Then I went off to college at Harvard. It was very confusing for me, because the motto of Harvard is veritas, which means truth, and I naively assumed that people at Harvard would be concerned with he truth. Probably there were some there who were concerned with the truth, but most of them were concerned with fame, power, and, to a lesser extent, money. There were some very brilliant people there, and I felt awed by them. Interestingly enough, the first really spiritual person I came into contact with was a Christian. His name was Paul Tillich. He was a well-known Christian theologian in the fifties and sixties and had a tremendous amount of charisma. He would lecture every day to one or two hundred students, and I literally sat at his feet and drank in a kind of spiritual energy which I had not experienced before. I was also awed by his incredible intellect and education, which was of a scope I had never experienced before. He understood not only the whole Western tradition of philosophy and spirituality, but also something of Asian traditions. It was from him that I first learned of Buddhism. Because I had the tendency, I was interested in the interior life, although I didn't have much interior life.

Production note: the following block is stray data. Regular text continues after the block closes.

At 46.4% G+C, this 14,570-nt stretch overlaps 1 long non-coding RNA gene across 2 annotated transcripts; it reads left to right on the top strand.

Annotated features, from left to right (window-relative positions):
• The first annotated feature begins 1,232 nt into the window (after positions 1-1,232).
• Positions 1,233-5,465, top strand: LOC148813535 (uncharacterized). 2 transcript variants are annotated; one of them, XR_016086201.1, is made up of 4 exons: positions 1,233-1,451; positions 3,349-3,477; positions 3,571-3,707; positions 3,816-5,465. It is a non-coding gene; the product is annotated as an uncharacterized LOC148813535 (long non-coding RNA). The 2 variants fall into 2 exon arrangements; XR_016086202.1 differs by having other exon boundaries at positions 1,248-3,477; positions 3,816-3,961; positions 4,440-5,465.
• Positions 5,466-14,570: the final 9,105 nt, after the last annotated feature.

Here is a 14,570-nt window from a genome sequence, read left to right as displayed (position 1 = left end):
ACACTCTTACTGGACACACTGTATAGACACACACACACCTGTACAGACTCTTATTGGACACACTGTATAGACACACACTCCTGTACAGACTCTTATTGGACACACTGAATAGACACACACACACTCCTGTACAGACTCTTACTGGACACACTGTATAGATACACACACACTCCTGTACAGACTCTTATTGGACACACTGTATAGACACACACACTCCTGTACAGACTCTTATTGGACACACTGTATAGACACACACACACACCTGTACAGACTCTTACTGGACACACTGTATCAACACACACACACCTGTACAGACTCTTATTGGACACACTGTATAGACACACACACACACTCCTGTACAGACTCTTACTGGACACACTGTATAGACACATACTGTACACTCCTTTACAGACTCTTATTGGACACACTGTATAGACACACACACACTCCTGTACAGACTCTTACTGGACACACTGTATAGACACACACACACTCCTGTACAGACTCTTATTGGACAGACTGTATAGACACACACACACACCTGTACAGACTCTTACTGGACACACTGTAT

I didn’t have much interior life because I grew up in a society and an educational system that doesn't teach us anything about the interior life. Unfortunately, most people, although they may be very good people and some of them may devote themselves to very good causes, have no interior awareness. Their attention is always focused out there in the world. To the extent that they are aware of what’s going on inside their minds, their awareness and interest lies in intellectual thoughts. It never occurs to most of them that those very thoughts are getting in the way of their own self-understanding.